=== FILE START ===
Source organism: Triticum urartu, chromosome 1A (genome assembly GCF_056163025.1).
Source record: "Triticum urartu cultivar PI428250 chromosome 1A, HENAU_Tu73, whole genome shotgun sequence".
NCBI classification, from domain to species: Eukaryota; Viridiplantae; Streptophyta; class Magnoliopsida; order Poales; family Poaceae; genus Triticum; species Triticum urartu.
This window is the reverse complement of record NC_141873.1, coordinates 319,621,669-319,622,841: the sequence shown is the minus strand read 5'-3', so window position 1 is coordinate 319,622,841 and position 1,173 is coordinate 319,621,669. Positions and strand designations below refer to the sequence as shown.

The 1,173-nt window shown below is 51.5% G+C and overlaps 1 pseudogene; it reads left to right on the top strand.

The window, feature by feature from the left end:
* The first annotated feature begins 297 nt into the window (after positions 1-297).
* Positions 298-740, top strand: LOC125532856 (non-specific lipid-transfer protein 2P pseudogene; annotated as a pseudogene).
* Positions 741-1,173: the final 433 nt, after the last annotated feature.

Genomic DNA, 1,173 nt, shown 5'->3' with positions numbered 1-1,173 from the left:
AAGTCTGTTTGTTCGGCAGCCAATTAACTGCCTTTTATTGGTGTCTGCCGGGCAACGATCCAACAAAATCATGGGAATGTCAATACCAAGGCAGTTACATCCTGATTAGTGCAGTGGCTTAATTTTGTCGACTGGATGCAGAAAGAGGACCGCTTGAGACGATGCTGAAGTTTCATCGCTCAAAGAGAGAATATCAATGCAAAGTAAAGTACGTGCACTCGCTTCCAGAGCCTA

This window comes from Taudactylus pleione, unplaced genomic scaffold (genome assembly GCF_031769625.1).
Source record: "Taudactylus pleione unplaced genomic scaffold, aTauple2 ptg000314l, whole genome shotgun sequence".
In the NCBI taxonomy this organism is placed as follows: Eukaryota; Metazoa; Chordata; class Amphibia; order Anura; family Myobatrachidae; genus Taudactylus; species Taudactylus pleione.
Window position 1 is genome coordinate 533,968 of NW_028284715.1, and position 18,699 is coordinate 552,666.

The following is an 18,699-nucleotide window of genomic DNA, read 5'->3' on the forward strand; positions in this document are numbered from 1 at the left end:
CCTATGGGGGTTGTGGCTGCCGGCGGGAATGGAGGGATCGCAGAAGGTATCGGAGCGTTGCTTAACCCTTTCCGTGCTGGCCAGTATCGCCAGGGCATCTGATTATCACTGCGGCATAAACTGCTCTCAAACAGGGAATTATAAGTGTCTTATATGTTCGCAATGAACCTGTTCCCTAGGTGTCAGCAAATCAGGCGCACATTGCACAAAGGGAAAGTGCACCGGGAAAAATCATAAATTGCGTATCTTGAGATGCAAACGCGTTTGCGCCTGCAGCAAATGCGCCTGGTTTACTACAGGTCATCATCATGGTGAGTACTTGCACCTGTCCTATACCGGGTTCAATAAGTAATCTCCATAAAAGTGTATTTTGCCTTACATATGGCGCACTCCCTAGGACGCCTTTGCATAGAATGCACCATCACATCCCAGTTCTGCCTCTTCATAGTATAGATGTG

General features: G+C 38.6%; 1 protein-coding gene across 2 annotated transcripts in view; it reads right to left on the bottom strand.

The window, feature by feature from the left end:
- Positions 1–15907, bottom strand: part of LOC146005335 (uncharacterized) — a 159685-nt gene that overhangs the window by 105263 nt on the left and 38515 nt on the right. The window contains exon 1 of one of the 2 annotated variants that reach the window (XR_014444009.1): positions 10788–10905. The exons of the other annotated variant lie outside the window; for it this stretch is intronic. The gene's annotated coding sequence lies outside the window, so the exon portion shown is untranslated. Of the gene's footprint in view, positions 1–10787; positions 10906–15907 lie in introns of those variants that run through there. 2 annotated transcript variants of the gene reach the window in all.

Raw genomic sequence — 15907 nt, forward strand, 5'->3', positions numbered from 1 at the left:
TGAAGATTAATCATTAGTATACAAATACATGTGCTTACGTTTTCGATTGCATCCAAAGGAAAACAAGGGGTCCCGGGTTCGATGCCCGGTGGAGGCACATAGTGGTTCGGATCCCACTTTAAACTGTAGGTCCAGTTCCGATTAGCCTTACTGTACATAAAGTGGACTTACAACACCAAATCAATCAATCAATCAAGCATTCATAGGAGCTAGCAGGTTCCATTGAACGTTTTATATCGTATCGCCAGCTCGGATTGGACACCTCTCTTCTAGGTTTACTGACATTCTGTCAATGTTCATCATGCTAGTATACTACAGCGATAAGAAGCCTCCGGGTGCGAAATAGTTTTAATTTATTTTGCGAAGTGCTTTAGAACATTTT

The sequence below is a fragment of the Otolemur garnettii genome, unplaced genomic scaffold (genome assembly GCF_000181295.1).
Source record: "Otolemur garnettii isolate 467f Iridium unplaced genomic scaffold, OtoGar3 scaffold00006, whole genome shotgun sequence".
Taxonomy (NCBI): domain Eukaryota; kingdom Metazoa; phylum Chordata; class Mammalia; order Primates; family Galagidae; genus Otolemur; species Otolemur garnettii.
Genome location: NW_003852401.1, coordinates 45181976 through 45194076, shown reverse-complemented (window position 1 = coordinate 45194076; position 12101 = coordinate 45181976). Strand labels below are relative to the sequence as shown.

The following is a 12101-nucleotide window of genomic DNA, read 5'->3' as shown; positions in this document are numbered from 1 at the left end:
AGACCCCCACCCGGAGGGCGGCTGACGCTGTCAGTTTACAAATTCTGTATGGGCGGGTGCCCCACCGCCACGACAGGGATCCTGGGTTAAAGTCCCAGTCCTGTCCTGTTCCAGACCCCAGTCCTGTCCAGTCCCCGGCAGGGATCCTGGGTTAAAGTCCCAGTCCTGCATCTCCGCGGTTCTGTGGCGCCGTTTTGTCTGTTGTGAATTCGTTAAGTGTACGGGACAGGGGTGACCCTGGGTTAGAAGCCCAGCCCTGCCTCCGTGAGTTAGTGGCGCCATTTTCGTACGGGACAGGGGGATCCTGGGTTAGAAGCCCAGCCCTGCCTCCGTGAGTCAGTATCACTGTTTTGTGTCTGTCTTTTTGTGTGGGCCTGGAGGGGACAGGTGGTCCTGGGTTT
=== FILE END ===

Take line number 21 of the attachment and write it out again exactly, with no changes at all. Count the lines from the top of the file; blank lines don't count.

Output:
Raw genomic sequence — 15907 nt, forward strand, 5'->3', positions numbered from 1 at the left: